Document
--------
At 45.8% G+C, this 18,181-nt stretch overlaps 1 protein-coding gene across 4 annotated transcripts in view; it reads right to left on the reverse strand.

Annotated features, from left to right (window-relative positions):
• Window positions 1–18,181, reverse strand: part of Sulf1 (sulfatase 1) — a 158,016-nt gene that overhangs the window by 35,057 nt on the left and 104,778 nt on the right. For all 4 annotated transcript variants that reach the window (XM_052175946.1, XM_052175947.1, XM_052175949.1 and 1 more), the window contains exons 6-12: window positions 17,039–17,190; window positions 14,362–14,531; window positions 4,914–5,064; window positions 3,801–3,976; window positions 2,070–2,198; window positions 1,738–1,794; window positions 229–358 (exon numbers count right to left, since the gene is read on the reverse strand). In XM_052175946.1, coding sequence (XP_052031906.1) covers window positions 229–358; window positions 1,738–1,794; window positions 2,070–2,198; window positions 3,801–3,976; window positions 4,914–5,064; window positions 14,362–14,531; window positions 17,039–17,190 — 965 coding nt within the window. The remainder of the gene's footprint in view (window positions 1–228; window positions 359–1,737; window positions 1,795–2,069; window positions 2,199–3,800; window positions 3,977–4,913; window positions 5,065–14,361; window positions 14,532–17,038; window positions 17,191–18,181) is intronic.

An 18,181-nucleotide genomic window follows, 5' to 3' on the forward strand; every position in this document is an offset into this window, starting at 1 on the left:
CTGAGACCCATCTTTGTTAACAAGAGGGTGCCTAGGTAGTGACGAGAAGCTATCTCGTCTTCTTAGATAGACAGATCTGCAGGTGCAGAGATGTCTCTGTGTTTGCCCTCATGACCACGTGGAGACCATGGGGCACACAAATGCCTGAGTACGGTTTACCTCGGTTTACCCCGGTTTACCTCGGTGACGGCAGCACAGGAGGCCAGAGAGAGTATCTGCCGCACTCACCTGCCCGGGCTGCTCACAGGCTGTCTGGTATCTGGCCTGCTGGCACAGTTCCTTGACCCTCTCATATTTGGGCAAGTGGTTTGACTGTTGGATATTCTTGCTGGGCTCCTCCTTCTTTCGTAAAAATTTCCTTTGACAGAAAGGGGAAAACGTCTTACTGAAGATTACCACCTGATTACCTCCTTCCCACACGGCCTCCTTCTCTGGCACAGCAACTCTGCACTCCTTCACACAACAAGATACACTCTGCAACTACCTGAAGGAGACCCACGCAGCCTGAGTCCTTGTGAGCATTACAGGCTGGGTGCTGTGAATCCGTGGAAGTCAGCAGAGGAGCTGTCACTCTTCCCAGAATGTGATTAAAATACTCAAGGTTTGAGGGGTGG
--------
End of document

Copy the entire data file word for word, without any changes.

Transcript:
At 45.8% G+C, this 18,181-nt stretch overlaps 1 protein-coding gene across 4 annotated transcripts in view; it reads right to left on the reverse strand.

Annotated features, from left to right (window-relative positions):
• Window positions 1–18,181, reverse strand: part of Sulf1 (sulfatase 1) — a 158,016-nt gene that overhangs the window by 35,057 nt on the left and 104,778 nt on the right. For all 4 annotated transcript variants that reach the window (XM_052175946.1, XM_052175947.1, XM_052175949.1 and 1 more), the window contains exons 6-12: window positions 17,039–17,190; window positions 14,362–14,531; window positions 4,914–5,064; window positions 3,801–3,976; window positions 2,070–2,198; window positions 1,738–1,794; window positions 229–358 (exon numbers count right to left, since the gene is read on the reverse strand). In XM_052175946.1, coding sequence (XP_052031906.1) covers window positions 229–358; window positions 1,738–1,794; window positions 2,070–2,198; window positions 3,801–3,976; window positions 4,914–5,064; window positions 14,362–14,531; window positions 17,039–17,190 — 965 coding nt within the window. The remainder of the gene's footprint in view (window positions 1–228; window positions 359–1,737; window positions 1,795–2,069; window positions 2,199–3,800; window positions 3,977–4,913; window positions 5,065–14,361; window positions 14,532–17,038; window positions 17,191–18,181) is intronic.

An 18,181-nucleotide genomic window follows, 5' to 3' on the forward strand; every position in this document is an offset into this window, starting at 1 on the left:
CTGAGACCCATCTTTGTTAACAAGAGGGTGCCTAGGTAGTGACGAGAAGCTATCTCGTCTTCTTAGATAGACAGATCTGCAGGTGCAGAGATGTCTCTGTGTTTGCCCTCATGACCACGTGGAGACCATGGGGCACACAAATGCCTGAGTACGGTTTACCTCGGTTTACCCCGGTTTACCTCGGTGACGGCAGCACAGGAGGCCAGAGAGAGTATCTGCCGCACTCACCTGCCCGGGCTGCTCACAGGCTGTCTGGTATCTGGCCTGCTGGCACAGTTCCTTGACCCTCTCATATTTGGGCAAGTGGTTTGACTGTTGGATATTCTTGCTGGGCTCCTCCTTCTTTCGTAAAAATTTCCTTTGACAGAAAGGGGAAAACGTCTTACTGAAGATTACCACCTGATTACCTCCTTCCCACACGGCCTCCTTCTCTGGCACAGCAACTCTGCACTCCTTCACACAACAAGATACACTCTGCAACTACCTGAAGGAGACCCACGCAGCCTGAGTCCTTGTGAGCATTACAGGCTGGGTGCTGTGAATCCGTGGAAGTCAGCAGAGGAGCTGTCACTCTTCCCAGAATGTGATTAAAATACTCAAGGTTTGAGGGGTGG